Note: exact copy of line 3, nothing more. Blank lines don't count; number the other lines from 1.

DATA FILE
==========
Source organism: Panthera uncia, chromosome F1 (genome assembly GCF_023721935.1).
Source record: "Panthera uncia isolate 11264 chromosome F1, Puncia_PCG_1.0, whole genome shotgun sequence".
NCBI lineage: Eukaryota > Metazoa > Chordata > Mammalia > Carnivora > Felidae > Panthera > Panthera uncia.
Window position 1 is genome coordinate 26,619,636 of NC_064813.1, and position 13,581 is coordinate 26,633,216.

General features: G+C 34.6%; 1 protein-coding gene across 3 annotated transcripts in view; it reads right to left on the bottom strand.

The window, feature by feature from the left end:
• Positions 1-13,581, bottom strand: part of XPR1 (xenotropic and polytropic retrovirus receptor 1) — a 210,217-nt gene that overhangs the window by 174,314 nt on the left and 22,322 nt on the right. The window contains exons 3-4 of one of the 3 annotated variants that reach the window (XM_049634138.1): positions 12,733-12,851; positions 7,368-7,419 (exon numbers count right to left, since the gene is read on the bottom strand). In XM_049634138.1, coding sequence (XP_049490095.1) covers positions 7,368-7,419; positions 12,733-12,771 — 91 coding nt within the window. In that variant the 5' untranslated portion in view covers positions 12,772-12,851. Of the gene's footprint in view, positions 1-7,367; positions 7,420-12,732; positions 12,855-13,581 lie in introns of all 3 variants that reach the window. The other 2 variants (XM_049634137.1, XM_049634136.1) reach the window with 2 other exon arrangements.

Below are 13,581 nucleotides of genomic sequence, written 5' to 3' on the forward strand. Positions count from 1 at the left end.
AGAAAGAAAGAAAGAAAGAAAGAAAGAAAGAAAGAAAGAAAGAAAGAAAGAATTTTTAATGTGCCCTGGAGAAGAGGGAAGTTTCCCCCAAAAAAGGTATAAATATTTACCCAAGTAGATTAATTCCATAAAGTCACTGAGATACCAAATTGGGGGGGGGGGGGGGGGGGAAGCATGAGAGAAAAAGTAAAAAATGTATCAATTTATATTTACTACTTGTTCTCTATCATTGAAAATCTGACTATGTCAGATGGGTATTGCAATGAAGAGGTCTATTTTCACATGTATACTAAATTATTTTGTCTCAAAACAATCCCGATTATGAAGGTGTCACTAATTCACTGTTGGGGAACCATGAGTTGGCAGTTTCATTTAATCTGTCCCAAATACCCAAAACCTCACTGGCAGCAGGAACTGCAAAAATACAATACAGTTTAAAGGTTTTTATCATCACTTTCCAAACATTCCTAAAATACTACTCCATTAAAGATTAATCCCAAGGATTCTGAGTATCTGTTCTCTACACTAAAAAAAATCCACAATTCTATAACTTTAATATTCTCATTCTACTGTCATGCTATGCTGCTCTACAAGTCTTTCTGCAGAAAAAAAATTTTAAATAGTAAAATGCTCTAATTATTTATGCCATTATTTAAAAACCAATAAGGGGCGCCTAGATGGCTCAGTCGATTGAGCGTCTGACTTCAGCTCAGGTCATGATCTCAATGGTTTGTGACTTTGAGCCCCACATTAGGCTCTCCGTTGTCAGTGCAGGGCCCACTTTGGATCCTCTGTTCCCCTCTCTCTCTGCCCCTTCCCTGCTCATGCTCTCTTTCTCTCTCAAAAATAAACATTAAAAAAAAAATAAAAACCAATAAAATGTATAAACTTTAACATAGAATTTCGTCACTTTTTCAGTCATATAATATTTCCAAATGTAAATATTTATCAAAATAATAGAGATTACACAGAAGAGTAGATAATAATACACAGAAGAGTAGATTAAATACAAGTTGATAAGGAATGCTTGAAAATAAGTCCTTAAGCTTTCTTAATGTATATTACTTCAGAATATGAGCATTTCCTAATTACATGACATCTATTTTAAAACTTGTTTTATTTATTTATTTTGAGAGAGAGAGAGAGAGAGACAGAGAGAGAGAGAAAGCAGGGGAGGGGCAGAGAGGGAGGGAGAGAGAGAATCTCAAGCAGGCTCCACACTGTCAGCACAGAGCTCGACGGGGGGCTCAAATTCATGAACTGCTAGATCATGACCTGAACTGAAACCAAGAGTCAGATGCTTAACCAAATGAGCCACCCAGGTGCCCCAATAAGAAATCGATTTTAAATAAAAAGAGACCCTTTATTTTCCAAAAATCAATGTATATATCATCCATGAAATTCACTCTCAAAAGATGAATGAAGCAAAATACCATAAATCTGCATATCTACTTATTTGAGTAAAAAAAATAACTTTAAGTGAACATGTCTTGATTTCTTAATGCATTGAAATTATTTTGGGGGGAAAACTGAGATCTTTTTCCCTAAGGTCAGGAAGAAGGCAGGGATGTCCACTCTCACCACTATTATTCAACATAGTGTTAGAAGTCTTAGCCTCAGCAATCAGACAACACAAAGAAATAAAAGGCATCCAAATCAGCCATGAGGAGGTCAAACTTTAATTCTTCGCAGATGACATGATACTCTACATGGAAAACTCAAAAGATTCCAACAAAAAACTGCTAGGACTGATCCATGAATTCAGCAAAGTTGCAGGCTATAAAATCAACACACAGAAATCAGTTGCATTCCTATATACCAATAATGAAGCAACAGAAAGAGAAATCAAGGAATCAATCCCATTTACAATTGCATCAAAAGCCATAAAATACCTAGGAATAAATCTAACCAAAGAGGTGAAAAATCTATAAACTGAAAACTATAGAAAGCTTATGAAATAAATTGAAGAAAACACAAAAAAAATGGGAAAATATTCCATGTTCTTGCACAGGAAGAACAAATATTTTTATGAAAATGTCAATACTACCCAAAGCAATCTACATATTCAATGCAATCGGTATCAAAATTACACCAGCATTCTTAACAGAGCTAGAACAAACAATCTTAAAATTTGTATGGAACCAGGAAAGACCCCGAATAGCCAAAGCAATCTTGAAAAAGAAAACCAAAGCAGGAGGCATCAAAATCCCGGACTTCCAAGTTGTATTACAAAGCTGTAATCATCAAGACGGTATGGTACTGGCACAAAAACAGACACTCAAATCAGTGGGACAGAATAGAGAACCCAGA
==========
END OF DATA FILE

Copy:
NCBI lineage: Eukaryota > Metazoa > Chordata > Mammalia > Carnivora > Felidae > Panthera > Panthera uncia.